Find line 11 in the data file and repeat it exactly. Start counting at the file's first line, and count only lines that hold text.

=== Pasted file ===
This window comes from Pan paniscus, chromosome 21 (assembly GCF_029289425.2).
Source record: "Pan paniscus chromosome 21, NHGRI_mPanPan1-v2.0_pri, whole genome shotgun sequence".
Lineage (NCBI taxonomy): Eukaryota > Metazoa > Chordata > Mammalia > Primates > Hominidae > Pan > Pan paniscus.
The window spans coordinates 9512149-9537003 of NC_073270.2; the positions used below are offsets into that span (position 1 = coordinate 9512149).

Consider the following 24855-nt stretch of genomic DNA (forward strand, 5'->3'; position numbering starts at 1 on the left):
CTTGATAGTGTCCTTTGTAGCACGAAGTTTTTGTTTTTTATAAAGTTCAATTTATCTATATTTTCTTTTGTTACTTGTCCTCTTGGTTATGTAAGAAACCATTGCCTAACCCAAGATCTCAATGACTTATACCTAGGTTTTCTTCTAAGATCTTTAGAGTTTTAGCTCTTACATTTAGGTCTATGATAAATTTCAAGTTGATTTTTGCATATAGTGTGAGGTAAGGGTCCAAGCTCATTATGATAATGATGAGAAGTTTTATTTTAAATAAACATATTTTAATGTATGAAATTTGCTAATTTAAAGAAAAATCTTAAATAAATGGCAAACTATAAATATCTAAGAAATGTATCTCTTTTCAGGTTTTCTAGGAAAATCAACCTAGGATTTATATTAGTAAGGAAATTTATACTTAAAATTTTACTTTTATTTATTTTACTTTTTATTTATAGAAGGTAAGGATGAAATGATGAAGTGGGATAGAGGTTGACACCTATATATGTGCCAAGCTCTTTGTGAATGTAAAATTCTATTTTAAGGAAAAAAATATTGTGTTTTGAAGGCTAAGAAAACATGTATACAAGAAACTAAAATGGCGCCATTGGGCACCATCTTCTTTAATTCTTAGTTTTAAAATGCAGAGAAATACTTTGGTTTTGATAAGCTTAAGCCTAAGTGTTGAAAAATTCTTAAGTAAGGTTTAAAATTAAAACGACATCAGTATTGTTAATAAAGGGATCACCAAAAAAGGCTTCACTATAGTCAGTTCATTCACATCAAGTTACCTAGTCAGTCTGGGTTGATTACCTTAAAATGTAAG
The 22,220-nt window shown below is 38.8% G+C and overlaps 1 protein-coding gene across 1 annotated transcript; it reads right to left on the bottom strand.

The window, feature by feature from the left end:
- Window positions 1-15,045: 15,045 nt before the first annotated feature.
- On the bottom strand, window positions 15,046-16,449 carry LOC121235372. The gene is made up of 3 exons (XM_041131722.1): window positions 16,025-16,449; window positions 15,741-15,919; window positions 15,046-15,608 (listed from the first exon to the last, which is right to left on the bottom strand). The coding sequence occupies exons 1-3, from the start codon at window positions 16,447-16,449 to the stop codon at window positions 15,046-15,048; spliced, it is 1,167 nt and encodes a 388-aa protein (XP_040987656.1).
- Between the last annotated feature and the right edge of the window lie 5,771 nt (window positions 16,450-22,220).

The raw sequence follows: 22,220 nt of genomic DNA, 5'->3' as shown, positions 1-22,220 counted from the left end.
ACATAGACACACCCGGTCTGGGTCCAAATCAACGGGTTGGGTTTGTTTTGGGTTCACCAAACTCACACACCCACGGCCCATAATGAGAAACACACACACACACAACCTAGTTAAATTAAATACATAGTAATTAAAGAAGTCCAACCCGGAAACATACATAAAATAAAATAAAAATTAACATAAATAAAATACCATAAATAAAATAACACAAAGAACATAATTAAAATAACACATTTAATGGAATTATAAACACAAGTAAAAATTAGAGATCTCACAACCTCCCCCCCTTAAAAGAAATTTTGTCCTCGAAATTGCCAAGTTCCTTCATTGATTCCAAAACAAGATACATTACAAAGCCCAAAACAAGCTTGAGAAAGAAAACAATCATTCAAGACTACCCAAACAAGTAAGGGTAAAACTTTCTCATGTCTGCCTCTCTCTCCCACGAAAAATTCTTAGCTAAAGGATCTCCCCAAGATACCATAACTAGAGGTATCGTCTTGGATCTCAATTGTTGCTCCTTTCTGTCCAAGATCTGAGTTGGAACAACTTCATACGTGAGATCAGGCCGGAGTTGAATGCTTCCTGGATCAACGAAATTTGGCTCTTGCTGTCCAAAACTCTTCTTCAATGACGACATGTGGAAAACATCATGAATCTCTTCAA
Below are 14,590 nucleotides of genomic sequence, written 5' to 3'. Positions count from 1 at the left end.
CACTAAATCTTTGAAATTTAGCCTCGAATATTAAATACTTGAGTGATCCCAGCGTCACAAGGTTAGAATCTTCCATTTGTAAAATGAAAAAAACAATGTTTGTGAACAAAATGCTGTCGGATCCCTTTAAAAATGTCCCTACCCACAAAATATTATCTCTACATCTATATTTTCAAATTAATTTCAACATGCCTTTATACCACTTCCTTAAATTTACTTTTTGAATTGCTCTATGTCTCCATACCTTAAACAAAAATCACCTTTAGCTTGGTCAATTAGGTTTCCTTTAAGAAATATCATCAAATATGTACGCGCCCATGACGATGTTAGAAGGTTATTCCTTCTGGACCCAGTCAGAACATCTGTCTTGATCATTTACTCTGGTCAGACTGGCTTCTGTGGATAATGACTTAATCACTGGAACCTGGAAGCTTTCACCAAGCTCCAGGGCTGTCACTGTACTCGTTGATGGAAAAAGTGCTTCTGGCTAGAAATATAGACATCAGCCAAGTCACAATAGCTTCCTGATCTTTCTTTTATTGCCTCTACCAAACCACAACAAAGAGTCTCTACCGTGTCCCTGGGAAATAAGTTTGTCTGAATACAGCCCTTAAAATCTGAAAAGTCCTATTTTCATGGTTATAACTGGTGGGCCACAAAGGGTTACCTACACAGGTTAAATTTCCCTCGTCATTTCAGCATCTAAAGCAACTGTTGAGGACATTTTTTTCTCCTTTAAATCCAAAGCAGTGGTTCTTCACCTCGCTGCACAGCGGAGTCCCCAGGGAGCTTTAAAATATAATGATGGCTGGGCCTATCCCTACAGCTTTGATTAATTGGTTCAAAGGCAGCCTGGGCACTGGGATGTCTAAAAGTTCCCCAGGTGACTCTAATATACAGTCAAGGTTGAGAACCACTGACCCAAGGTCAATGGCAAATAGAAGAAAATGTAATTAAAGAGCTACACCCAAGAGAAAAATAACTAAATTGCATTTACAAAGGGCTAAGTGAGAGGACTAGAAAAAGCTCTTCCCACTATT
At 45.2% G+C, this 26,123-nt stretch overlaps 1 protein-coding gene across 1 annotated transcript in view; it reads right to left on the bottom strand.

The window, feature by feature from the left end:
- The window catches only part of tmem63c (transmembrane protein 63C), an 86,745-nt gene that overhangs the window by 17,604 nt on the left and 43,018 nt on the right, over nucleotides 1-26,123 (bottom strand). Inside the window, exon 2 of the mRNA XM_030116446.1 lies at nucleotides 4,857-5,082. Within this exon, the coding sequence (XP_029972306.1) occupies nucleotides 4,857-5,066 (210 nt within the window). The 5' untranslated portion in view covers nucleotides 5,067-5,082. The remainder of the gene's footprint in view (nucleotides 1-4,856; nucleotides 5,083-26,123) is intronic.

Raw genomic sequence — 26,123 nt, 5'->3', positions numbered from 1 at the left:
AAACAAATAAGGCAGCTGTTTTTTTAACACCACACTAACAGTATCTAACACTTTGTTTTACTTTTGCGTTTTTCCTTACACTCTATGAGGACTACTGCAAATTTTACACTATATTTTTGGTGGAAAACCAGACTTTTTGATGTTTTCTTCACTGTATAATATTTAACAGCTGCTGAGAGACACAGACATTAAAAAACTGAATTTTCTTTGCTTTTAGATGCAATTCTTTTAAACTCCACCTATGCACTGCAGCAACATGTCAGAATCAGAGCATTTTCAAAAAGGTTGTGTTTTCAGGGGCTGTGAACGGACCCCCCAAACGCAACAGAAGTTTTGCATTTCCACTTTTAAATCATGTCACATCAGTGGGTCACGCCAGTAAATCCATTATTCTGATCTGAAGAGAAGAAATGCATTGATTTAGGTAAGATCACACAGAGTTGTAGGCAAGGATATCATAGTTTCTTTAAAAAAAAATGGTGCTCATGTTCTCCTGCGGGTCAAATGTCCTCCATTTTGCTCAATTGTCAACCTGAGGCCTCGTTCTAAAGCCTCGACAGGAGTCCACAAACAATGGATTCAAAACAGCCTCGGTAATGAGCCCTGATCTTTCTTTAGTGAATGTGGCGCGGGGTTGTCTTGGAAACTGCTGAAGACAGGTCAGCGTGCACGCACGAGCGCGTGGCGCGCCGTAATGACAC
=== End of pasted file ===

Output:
- Between the last annotated feature and the right edge of the window lie 5,771 nt (window positions 16,450-22,220).